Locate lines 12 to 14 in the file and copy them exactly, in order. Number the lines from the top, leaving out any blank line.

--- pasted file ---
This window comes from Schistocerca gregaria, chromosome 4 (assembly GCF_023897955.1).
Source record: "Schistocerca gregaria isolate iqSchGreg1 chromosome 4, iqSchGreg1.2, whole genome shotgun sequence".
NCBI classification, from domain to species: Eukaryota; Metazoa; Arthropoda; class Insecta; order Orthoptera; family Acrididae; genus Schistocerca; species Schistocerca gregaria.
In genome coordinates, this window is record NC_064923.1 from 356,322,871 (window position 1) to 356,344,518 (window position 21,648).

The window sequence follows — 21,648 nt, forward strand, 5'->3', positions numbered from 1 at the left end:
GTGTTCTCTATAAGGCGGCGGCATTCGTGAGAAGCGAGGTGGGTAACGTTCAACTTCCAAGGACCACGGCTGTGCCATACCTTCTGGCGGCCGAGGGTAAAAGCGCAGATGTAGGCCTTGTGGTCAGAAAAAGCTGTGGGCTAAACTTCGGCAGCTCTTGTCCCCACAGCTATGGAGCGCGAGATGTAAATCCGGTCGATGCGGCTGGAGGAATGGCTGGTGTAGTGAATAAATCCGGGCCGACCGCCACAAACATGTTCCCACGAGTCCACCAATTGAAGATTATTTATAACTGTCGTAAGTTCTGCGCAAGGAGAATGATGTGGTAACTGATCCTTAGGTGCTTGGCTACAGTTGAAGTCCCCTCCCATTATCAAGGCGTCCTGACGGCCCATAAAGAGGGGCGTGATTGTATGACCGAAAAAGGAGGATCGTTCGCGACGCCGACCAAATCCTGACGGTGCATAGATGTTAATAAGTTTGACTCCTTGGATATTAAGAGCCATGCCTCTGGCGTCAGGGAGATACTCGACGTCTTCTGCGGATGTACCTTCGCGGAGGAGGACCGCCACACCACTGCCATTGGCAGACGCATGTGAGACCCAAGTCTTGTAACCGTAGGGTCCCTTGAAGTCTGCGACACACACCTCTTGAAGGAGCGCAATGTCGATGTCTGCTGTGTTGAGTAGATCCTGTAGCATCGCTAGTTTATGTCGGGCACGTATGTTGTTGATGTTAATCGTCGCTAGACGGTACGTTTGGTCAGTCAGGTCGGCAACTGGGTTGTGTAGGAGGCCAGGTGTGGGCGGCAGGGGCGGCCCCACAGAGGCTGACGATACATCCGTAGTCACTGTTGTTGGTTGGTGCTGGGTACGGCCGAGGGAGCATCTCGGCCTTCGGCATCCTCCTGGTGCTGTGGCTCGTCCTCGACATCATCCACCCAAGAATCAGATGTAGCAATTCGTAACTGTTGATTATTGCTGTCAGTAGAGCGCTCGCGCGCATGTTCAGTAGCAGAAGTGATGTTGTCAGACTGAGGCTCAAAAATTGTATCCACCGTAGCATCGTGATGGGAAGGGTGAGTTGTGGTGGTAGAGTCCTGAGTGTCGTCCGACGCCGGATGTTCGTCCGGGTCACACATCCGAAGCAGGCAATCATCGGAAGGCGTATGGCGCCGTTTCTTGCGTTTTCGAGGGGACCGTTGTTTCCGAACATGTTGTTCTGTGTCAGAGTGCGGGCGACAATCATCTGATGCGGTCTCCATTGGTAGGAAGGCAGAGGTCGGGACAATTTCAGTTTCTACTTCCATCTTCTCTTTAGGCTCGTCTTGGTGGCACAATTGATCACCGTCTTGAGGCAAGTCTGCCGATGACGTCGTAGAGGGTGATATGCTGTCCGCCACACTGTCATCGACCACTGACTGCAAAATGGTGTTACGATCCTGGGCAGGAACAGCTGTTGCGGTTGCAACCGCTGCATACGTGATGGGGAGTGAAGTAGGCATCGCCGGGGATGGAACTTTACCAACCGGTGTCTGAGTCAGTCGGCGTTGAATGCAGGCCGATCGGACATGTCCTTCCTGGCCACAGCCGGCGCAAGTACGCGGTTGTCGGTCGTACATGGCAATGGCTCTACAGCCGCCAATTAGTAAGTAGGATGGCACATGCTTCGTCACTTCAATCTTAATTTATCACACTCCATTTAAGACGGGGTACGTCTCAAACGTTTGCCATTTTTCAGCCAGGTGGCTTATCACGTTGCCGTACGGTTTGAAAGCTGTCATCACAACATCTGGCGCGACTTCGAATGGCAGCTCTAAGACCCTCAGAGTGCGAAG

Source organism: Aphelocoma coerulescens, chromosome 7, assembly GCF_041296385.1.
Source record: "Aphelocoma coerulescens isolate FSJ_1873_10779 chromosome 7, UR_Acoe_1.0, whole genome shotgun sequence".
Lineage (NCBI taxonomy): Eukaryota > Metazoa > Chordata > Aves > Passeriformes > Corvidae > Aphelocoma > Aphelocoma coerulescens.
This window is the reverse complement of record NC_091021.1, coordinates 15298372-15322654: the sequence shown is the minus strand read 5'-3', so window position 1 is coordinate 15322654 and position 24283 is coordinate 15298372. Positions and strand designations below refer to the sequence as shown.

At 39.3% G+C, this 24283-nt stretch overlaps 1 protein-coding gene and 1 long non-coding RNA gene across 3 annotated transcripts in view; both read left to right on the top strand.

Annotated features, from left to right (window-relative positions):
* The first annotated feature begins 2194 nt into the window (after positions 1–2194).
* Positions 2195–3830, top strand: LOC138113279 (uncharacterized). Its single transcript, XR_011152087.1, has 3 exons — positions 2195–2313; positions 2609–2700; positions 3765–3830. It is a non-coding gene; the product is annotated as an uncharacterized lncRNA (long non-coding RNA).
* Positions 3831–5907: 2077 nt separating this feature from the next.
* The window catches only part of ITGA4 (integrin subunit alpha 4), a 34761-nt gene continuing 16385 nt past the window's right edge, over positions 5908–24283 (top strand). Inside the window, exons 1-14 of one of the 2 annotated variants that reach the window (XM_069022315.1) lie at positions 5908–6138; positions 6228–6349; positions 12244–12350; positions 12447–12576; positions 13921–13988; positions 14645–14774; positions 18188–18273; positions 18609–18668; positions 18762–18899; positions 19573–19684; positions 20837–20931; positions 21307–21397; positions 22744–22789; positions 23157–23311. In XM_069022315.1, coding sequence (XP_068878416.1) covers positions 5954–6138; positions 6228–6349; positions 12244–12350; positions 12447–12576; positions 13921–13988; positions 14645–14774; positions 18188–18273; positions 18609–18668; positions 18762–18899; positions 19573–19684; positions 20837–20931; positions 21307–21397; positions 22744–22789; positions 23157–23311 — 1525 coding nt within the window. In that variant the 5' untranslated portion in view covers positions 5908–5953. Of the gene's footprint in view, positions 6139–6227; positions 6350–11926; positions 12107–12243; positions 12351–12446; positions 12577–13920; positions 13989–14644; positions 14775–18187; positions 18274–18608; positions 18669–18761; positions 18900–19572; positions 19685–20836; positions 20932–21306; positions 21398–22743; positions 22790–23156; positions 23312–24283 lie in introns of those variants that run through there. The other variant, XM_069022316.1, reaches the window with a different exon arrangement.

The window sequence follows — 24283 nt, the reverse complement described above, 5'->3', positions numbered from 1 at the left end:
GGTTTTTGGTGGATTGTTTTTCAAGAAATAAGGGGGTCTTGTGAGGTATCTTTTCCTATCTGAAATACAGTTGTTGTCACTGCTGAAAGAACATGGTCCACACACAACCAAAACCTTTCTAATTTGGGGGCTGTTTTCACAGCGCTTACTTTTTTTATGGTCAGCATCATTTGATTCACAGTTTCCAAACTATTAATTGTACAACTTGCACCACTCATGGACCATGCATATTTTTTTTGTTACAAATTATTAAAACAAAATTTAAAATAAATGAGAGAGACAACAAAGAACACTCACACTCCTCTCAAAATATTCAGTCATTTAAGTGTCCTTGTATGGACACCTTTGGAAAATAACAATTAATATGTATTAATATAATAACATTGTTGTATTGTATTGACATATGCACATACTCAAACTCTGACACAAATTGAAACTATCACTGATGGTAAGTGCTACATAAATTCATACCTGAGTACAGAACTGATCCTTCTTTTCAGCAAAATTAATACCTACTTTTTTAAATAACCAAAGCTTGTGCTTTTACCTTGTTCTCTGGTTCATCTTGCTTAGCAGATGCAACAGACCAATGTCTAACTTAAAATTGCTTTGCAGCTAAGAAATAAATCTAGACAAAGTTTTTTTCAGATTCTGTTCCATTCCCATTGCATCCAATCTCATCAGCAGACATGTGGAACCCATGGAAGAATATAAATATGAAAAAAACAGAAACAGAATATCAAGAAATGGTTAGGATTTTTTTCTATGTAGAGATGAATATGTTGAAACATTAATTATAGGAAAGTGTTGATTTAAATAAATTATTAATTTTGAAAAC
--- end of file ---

Annotated features, from left to right (window-relative positions):
* The first annotated feature begins 2194 nt into the window (after positions 1–2194).
* Positions 2195–3830, top strand: LOC138113279 (uncharacterized). Its single transcript, XR_011152087.1, has 3 exons — positions 2195–2313; positions 2609–2700; positions 3765–3830. It is a non-coding gene; the product is annotated as an uncharacterized lncRNA (long non-coding RNA).